Atlas Shrugged: The Mocking

Tuesday, July 7, 2015

How To Win At Blogging Without Really Trying

It's finally happened: We have reached peak Megan McArdle. Her posts are now so choc-a-block with inaccuracy, lies, misunderstandings, and ignorance that it takes far too long to find, research and correct them. McArdle wins.

Take her Greek posts. They are based on her misinterpretation of what others say, wingnut conventional wisdom, biased sources, and sometimes gross error. Not only do you have to correct McArdle, to do the job properly you also have to correct all her sources. Before you know it you have spent two hours reading source material (which is more than McArdle does)  and still have more errors to correct. She has achieved the wingnut brass ring: she is so wrong so often in so much volume that she can get away with saying almost anything.


Downpuppy said...

Only a full Nelson Muntz can stop a Gish Gallop.

Downpuppy said...

Or a Biden -

cynic said...

The one on why US is not like greece is particularly illuminating:
Her argument goes something like this:
1. US is not like Greece
2. Because Greece has many problems
3. Greece has the following 5 problems
4. Greece's problem 6 is borrowing to solve 1-5 above
5. US only has Problem 4. (borrowing to solve 1-5, which it actually doesn't have)
6. Therefore, US is not like Greece.

I am McConfused. Hear me whimper.

Susan of Texas said...

You think you're safe because she posts so seldom but every time I try I have to give up after an hour or so and get back to work.

Susan of Texas said...

I left a comment; it's quicker. I don't like to play in snake dens but the heart wants what it wants.

Susan of Texas said...

That is, I left a comment in her latest post.

mcfrank said...

Susan: You left a comment on Megan's latest post! How is it that Megan has not dropped the ban hammer on you? I would have thought that she has blocked you in every venue .

Susan of Texas said...

She probably thinks there is no reason to do so; I am not a threat to her money and her followers don't listen to criticism.

I think it's odd that nobody responded to that comment. Usually the commenters rush to defend and attack.

On the other hand, her antics were embarrassing. Her misrepresentation of others' work undermines the commenters' image of themselves as part of an elite group. But McArdle would have to be able to put herself in someone else's place to realize that.

Anonymous said...

Susan--can you point us to your comment? I tried scrolling down through the comments, but it was too depressing.


Susan of Texas said...

The comment:

susanoftexas • 19 hours ago

"The middle-class parents' desperate grasp for more or continued privilege is harmful to their kids and to all the other kids."

According to the census bureau, median household income for the middle class is $51, 017. How does this family crowd out the lower class?

Ms. McArdle is also misrepresenting the article by Hofschneider. She discusses corporations' embrace of closer relationships between young employees and their parents.

The Lythcott-Haims article discusses coddling but authoritarian parenting is the main focus; the high-achieving kids are pushed to achieve to satisfy the parents' ego.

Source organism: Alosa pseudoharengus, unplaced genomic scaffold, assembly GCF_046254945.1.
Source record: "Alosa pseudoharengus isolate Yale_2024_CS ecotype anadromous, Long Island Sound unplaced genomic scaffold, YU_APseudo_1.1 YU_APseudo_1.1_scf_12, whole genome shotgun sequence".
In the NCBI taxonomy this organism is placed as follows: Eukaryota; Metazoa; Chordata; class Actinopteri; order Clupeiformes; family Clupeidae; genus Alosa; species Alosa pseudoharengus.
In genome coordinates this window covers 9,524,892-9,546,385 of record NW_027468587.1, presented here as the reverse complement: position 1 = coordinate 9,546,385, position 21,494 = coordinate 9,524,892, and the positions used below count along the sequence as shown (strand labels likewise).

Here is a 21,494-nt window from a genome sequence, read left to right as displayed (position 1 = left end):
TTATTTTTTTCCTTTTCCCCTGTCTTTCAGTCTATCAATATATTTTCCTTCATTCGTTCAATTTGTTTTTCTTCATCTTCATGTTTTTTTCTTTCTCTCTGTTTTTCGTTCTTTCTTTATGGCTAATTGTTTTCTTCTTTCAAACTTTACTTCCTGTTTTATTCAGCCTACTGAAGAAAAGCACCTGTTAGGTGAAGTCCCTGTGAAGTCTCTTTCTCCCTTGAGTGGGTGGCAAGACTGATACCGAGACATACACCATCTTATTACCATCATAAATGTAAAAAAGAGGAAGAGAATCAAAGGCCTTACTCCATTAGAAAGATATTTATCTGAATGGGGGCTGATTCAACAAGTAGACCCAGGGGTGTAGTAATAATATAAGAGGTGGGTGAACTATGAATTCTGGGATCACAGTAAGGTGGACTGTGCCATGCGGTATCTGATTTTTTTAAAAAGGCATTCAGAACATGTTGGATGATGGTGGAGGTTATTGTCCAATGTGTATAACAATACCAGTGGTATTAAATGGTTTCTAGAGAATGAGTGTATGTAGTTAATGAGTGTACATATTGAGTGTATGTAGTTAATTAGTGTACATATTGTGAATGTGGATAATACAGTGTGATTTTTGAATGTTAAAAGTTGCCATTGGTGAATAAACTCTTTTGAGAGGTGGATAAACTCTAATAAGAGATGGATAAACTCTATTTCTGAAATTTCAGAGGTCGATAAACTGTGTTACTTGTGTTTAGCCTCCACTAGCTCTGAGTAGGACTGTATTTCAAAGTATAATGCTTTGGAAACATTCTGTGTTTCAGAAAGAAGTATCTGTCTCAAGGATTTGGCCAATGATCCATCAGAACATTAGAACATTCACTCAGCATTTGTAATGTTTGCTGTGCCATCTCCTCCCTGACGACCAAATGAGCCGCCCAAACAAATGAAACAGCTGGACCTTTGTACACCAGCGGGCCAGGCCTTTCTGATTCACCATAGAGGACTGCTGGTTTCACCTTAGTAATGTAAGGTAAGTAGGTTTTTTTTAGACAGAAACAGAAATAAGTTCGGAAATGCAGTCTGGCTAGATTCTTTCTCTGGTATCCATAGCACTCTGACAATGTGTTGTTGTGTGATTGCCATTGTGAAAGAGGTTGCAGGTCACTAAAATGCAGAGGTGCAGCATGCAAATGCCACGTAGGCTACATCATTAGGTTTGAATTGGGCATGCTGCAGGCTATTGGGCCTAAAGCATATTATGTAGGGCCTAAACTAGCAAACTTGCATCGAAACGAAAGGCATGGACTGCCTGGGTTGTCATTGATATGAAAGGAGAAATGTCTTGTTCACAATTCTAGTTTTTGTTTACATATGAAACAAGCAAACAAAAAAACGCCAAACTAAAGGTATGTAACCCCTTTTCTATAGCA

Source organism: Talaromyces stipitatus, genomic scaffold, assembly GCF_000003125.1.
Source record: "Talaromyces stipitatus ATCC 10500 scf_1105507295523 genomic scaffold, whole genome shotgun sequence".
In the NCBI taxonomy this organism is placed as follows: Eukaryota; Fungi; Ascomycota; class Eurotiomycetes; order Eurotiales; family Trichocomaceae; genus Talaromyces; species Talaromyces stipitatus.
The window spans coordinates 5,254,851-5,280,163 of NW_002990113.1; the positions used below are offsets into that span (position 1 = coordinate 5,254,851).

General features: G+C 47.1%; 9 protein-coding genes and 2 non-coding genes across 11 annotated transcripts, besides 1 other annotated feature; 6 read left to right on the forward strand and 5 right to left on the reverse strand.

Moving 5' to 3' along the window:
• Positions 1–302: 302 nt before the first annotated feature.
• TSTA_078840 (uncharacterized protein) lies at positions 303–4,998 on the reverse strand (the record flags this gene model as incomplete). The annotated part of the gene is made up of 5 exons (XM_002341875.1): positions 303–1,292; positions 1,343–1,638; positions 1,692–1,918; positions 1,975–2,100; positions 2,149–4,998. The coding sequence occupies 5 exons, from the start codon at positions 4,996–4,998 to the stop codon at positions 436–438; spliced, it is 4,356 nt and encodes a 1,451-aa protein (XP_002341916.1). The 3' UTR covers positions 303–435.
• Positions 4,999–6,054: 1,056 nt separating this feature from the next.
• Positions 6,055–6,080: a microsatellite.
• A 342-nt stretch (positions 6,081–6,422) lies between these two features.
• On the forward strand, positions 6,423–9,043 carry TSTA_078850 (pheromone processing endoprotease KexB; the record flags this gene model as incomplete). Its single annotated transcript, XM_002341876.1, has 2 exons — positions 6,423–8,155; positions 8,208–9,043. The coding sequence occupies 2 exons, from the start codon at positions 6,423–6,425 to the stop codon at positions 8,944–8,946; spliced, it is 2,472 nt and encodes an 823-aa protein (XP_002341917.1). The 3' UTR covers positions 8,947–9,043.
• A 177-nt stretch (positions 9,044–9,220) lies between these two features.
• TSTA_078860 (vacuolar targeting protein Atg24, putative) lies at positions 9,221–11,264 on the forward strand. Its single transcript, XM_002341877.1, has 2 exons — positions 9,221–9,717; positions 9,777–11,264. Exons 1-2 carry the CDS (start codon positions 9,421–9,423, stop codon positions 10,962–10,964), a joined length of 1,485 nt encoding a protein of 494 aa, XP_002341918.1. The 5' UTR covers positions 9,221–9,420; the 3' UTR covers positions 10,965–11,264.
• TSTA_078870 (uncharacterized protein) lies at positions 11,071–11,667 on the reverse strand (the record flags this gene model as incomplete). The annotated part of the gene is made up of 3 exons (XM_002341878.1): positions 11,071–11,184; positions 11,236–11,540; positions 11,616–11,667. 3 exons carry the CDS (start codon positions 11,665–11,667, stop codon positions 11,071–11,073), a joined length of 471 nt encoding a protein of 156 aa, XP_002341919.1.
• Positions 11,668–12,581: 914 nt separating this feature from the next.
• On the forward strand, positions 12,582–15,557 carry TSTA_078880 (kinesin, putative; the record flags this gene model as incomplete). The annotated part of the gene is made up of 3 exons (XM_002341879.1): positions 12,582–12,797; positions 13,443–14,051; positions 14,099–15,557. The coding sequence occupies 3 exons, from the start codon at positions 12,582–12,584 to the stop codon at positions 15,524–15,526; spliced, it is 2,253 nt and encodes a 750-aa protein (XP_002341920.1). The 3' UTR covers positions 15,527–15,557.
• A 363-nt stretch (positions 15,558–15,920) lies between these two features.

"The mental health crisis is not a Yale (or Stanford or Harvard) problem; these poor mental health outcomes are occurring in kids everywhere. The increase in mental health problems among college students may reflect the lengths to which we push kids toward academic achievement, but since they are happening to kids who end up at hundreds of schools in every tier, they appear to stem not from what it takes to get into the most elite schools but from some facet of American childhood itself."

It's authoritarianism, not just protection. It is difficult to understand why Ms. McArdle ignored "kids everywhere" and "in every tier."

fish said...

How to win at blogging by not really trying.


Ufotofu9 said...

Two things:

First, You're not the only one who fact checks McAardle. You're just the best at it.

Second, last year The Atlantic published a list of 2014's worst article's. I can't actually find it anymore on Google though!
Not surprisingly, McArdle's advice for little kids to run at a gunman instead of trying to hide made the list easily. However, The Atlantic neglected to mention that McAardle at previously been there Economics and Finance Editor.

I don't know under what circumstances she left The Atlantic, but they seem to be attempting to right a wrong, in their own way.

Susan of Texas said...

Heh, thanks. Yes, others do as well. It's difficult; you really have to follow her work closely for a long time to show how she pulls off her scam. It takes too much time and energy.

I don't know either; this is what I know: She wrote a post defending the Koch's Heartland Institute. At the end she put disclosure that was a lie. She changed it a couple of times after I went into her comments and pointed out that she was lying. Not long after Exile's SHAME article came out. It said that her ties to the Koches were even bigger than I had related. Shortly after that she went on book leave and never came back, saying that she had been hired by Newsweek/The Daily Beast.

I think that my posts had no effect on her firing, although I think the Exile read my work.

Susan of Texas said...

If she was indeed fired, that is.